This Tiny Kitchen Gadget Turns Radishes Into 'Super Mario' Mushrooms
1. Charles' Country Pan Fried Chicken2839-2841 Frederick Douglass Blvd, New York
2. Buddha Beer Bar4476 Broadway, New York
3. Shrine World Music Venue2271 Adam Clayton Powell Jr Blvd, New York
4. The Grange Bar & Eatery1635 Amsterdam Ave, New York
5. Maysles Cinema343 Lenox Ave, New York
6. The Cloisters99 Margaret Corbin Dr; , New York
7. Londel’s Supper Club2620 Frederick Douglass Blvd, New York
8. Papasito Mexican Grill and Agave Bar223 Dyckman St, New York
9. Dyckman Bar221 Dyckman St, New York
This crispy, crunchy, juicy greatness is worth the trip to Harlem. Charles' Country Pan Fried Chicken does fried chicken the right way, and offers excellent sides like yams, mac 'n cheese, collard greens, rice, cornbread.
Head all the way to Washington Heights to achieve brewlightenment at this growler-friendly global beer bar serving up the likes of Ommegang Seduction, local Mary's Maple Porter, and Delirium Tremens, plus eclectic street-food-inspired bites (w/ ingredients pulled from their rooftop garden) including Korean fried chicken, deep-fried pizza, skewered cow hearts (!), and house sausages, also a directive you will most certainly follow.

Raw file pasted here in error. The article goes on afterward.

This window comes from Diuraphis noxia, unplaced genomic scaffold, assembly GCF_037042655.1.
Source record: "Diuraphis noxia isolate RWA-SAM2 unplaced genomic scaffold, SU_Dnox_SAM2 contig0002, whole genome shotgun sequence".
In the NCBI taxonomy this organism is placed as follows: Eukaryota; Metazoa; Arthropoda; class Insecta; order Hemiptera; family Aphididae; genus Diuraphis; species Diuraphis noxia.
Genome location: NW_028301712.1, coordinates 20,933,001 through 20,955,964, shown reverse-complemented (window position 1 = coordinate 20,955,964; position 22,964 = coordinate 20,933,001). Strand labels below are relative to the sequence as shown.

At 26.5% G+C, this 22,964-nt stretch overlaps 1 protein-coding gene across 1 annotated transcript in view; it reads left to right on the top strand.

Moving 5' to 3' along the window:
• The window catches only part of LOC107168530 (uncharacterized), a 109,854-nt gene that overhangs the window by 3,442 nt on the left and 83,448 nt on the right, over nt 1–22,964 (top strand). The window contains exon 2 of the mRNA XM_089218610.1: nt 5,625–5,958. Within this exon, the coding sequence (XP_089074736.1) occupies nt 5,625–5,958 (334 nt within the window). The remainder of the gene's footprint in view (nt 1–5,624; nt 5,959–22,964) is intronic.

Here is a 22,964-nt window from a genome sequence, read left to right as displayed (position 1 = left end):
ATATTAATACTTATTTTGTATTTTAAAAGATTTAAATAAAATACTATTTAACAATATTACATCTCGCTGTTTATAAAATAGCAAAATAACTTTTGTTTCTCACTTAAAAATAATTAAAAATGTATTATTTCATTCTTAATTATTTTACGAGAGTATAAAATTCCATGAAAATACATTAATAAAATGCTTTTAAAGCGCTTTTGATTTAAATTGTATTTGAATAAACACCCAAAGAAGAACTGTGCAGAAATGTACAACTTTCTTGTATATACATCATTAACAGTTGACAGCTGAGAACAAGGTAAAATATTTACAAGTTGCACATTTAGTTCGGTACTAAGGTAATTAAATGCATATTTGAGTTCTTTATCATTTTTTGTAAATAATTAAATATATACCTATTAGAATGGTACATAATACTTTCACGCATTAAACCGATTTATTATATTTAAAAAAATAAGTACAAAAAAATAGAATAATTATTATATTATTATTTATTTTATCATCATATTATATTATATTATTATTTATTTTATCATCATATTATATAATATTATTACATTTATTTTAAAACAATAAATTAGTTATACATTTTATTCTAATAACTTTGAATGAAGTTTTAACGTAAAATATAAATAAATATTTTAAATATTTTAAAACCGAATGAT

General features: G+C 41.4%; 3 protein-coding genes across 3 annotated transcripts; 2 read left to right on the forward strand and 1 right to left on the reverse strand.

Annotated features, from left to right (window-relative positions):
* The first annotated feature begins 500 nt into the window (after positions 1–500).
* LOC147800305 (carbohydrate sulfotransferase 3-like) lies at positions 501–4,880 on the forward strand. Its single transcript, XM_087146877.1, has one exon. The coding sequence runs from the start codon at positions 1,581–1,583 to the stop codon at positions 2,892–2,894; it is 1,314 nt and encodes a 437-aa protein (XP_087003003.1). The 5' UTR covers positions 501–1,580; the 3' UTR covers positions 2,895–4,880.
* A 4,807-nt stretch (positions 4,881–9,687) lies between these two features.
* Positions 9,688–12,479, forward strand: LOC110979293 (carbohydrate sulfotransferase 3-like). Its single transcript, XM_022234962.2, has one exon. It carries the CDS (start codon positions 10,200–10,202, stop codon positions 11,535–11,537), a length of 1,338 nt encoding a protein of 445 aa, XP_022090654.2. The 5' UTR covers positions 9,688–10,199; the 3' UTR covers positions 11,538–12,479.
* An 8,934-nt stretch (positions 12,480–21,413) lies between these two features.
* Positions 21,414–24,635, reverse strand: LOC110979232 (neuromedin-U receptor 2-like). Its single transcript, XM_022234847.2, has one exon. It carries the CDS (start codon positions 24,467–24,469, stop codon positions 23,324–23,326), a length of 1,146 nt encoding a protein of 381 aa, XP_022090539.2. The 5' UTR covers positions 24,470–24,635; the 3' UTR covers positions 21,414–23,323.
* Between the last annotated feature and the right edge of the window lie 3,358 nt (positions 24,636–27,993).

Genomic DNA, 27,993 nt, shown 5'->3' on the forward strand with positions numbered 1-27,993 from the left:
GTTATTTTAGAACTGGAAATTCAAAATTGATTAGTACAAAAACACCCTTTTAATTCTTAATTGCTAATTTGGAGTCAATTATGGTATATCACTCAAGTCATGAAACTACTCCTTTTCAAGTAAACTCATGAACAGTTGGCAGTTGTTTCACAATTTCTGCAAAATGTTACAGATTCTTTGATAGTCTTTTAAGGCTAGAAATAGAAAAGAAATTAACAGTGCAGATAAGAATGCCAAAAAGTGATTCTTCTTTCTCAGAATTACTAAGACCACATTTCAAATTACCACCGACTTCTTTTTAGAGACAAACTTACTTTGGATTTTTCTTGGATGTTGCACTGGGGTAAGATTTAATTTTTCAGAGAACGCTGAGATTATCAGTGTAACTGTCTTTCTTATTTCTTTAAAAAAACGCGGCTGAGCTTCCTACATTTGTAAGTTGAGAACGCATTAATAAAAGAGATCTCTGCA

Before opening in 2007, Shrine was a community center called the Black United Fund Plaza -- the sign now comically reads “Black United Fun Plaza,” and the multimedia arts and culture space features live music, theater, film, and dance, fostering a positive creative environment for both artists and audiences. All ages are welcome, but you have to be 21+ to order a drink at the full bar. If you come hungry, not to worry, there's a full dinner menu as well.
It's up in Harlem, but this neighborhood resto is a great place to get fresh food with top-notch cocktails, craft beers, and wine.
This Harlem-based not-for-profit theater is all about inspiring change through showings of socially progressive documentaries (and sometimes Q&As with the filmmakers themselves!).
Part of The Metropolitan Museum of Art, The Cloisters opened in 1938 and reflects medieval architecture and art, with over 2,000 works of art and stunning outdoor gardens that are not to be missed.
This Central Harlem resto used to be a barber shop until it was converted into this Southern soul food spot, dishing out tasty dishes like their BBQ baby back ribs and other below-the-Mason-Dixon-Line favorites.
Papasito does a bottomless brunch buffet on Sunday afternoons for around 20 bucks, a half-price happy hour Monday through Friday with $1 tacos at the bar, and a menu of international and Mexican cuisine that’ll fill you up and get you ready for that next round of frozen margaritas.
You can trust that you’ll actually have a great time if you hit up this local hotspot, because it’s got great music, cool staff, terrific drinks, drinking Jenga (drinking semi-optional), and room to break it down on the dance floor.